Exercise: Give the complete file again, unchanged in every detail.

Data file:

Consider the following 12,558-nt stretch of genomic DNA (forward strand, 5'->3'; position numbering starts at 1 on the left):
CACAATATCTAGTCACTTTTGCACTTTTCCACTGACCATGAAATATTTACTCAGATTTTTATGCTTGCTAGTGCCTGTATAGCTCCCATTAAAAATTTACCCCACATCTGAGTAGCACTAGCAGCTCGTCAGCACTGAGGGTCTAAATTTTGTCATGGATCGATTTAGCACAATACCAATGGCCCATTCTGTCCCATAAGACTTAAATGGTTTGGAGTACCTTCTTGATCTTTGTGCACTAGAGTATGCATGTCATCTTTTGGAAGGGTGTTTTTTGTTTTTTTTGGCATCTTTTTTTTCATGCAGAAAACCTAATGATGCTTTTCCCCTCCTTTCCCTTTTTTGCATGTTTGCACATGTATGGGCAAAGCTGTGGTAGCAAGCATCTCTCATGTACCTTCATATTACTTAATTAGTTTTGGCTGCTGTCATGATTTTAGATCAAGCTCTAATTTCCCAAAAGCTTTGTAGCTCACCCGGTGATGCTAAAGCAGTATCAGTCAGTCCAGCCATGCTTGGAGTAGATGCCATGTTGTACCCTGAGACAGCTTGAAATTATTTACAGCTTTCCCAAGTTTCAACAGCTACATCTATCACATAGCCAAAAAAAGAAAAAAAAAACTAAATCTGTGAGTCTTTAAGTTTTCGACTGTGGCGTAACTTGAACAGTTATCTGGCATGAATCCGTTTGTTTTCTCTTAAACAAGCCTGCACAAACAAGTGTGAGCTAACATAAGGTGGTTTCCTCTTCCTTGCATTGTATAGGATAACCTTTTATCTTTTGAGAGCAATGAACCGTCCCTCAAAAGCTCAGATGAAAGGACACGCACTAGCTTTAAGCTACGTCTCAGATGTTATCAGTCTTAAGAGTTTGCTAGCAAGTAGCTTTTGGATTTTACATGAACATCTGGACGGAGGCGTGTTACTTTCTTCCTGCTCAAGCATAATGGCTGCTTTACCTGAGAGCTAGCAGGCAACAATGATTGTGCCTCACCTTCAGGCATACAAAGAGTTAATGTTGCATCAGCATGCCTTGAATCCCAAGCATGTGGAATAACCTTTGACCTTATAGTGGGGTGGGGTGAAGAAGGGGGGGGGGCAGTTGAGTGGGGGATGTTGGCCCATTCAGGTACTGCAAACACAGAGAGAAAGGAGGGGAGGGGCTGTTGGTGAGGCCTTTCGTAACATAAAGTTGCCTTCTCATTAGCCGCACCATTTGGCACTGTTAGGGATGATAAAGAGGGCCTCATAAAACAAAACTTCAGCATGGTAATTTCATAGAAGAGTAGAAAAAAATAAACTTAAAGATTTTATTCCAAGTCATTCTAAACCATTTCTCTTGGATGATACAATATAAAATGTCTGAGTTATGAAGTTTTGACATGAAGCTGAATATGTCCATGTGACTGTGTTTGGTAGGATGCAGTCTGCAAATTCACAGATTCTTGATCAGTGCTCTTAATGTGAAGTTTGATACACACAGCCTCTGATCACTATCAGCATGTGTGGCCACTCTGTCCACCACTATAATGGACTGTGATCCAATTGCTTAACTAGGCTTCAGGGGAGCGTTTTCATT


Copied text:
Consider the following 12,558-nt stretch of genomic DNA (forward strand, 5'->3'; position numbering starts at 1 on the left):
CACAATATCTAGTCACTTTTGCACTTTTCCACTGACCATGAAATATTTACTCAGATTTTTATGCTTGCTAGTGCCTGTATAGCTCCCATTAAAAATTTACCCCACATCTGAGTAGCACTAGCAGCTCGTCAGCACTGAGGGTCTAAATTTTGTCATGGATCGATTTAGCACAATACCAATGGCCCATTCTGTCCCATAAGACTTAAATGGTTTGGAGTACCTTCTTGATCTTTGTGCACTAGAGTATGCATGTCATCTTTTGGAAGGGTGTTTTTTGTTTTTTTTGGCATCTTTTTTTTCATGCAGAAAACCTAATGATGCTTTTCCCCTCCTTTCCCTTTTTTGCATGTTTGCACATGTATGGGCAAAGCTGTGGTAGCAAGCATCTCTCATGTACCTTCATATTACTTAATTAGTTTTGGCTGCTGTCATGATTTTAGATCAAGCTCTAATTTCCCAAAAGCTTTGTAGCTCACCCGGTGATGCTAAAGCAGTATCAGTCAGTCCAGCCATGCTTGGAGTAGATGCCATGTTGTACCCTGAGACAGCTTGAAATTATTTACAGCTTTCCCAAGTTTCAACAGCTACATCTATCACATAGCCAAAAAAAGAAAAAAAAAACTAAATCTGTGAGTCTTTAAGTTTTCGACTGTGGCGTAACTTGAACAGTTATCTGGCATGAATCCGTTTGTTTTCTCTTAAACAAGCCTGCACAAACAAGTGTGAGCTAACATAAGGTGGTTTCCTCTTCCTTGCATTGTATAGGATAACCTTTTATCTTTTGAGAGCAATGAACCGTCCCTCAAAAGCTCAGATGAAAGGACACGCACTAGCTTTAAGCTACGTCTCAGATGTTATCAGTCTTAAGAGTTTGCTAGCAAGTAGCTTTTGGATTTTACATGAACATCTGGACGGAGGCGTGTTACTTTCTTCCTGCTCAAGCATAATGGCTGCTTTACCTGAGAGCTAGCAGGCAACAATGATTGTGCCTCACCTTCAGGCATACAAAGAGTTAATGTTGCATCAGCATGCCTTGAATCCCAAGCATGTGGAATAACCTTTGACCTTATAGTGGGGTGGGGTGAAGAAGGGGGGGGGGCAGTTGAGTGGGGGATGTTGGCCCATTCAGGTACTGCAAACACAGAGAGAAAGGAGGGGAGGGGCTGTTGGTGAGGCCTTTCGTAACATAAAGTTGCCTTCTCATTAGCCGCACCATTTGGCACTGTTAGGGATGATAAAGAGGGCCTCATAAAACAAAACTTCAGCATGGTAATTTCATAGAAGAGTAGAAAAAAATAAACTTAAAGATTTTATTCCAAGTCATTCTAAACCATTTCTCTTGGATGATACAATATAAAATGTCTGAGTTATGAAGTTTTGACATGAAGCTGAATATGTCCATGTGACTGTGTTTGGTAGGATGCAGTCTGCAAATTCACAGATTCTTGATCAGTGCTCTTAATGTGAAGTTTGATACACACAGCCTCTGATCACTATCAGCATGTGTGGCCACTCTGTCCACCACTATAATGGACTGTGATCCAATTGCTTAACTAGGCTTCAGGGGAGCGTTTTCATT